According to a new analysis released on November 5 and reported in the Guardian, the world is on track for “at least six degrees of warming” by the end of the century. The new research was conducted by consultancy giant PwC. Their investigation concluded that we will need a “5.1 per cent annual cut in global emissions per unit of GDP, known as carbon intensity, through to 2050 if the world is to avoid the worst effects of climate change and meet an internationally agreed target of limiting average temperature increases to just two degrees above pre-industrial levels.”
The growth of GHG emissions in emerging countries represent one of the biggest challenges to combating climate change. Specifically nations like China, India, Brazil, Mexico, Russia, Indonesia and Turkey, whose cumulative 7.4 percent annual increase in emissions. However emerging nations are not alone, the research indicates that industrialized countries must also accelerate their carbon reduction efforts.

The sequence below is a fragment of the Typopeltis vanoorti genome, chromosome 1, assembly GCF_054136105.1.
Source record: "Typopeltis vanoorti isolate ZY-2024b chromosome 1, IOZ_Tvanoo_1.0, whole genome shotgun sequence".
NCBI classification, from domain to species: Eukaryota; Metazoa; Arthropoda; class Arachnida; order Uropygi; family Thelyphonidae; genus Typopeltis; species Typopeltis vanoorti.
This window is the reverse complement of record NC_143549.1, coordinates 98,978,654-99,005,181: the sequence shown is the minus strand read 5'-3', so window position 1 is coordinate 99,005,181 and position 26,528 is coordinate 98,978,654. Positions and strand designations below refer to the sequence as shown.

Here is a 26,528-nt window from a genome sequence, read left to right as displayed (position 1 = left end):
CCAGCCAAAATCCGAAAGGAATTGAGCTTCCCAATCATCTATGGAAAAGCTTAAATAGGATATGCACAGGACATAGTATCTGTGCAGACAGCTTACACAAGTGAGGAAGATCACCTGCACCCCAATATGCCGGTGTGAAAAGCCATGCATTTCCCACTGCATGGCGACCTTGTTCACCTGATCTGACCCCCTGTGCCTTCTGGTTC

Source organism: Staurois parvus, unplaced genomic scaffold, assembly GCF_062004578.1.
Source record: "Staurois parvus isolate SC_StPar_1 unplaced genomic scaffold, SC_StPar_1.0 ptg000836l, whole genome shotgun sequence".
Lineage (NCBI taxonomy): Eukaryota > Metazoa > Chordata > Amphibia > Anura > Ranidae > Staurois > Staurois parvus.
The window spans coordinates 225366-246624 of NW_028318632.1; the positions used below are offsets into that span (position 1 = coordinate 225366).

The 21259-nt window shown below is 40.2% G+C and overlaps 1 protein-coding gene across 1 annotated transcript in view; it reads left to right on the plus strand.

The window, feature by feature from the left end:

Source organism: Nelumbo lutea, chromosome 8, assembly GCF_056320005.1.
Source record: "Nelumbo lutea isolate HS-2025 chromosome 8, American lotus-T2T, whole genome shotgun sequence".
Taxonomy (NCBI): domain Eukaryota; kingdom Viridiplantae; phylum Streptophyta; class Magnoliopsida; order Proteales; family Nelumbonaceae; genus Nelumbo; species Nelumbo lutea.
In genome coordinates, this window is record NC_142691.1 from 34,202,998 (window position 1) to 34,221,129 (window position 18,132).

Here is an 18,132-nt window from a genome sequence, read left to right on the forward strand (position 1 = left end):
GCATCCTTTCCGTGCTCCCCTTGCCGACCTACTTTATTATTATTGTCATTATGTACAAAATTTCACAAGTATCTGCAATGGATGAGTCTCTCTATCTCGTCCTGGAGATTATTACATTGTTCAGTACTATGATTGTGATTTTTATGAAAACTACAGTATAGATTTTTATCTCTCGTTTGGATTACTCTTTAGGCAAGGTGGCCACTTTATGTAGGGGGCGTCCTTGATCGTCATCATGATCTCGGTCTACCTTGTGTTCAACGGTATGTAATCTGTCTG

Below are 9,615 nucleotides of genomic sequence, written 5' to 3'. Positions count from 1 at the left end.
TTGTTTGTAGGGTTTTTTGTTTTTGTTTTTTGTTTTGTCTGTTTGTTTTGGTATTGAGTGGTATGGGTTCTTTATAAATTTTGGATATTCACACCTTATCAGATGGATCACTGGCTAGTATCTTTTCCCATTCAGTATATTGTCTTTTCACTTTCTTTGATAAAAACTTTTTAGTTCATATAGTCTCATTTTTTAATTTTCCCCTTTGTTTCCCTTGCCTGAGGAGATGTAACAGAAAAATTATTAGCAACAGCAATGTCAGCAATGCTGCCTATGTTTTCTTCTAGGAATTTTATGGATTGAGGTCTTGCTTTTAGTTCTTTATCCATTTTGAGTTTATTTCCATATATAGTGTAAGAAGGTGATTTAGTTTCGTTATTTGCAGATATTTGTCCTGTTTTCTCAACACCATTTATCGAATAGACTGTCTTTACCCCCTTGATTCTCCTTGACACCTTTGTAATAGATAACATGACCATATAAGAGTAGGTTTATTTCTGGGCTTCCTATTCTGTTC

The report concludes that “governments and businesses can no longer assume that a two-degree warming world is the default scenario”, and urges greater planning to cope with the disruptive effects that more unpredictable and extreme weather will have on supply chains, long-term assets, and infrastructure, particularly in coastal or low-lying regions.
Meanwhile, businesses in carbon-intensive sectors must also anticipate “invasive regulation” and the possibility of stranded assets, said Jonathan Grant, director of sustainability and climate change at PwC.
“Resilience will become a watchword in the boardroom – to policy responses as well as to the climate,” he said. “More radical and disruptive policy reactions in the medium term could lead to high-carbon assets being stranded.
According to National Geographic, a 6 degree rise in temperature will radically change our world.
To avert the worst effects of climate change we must imediately begin to radically reduce emissions. The focus should be on cleaner power generation, energy-efficiency, transport and industry, as well as forest preservation (REDD).
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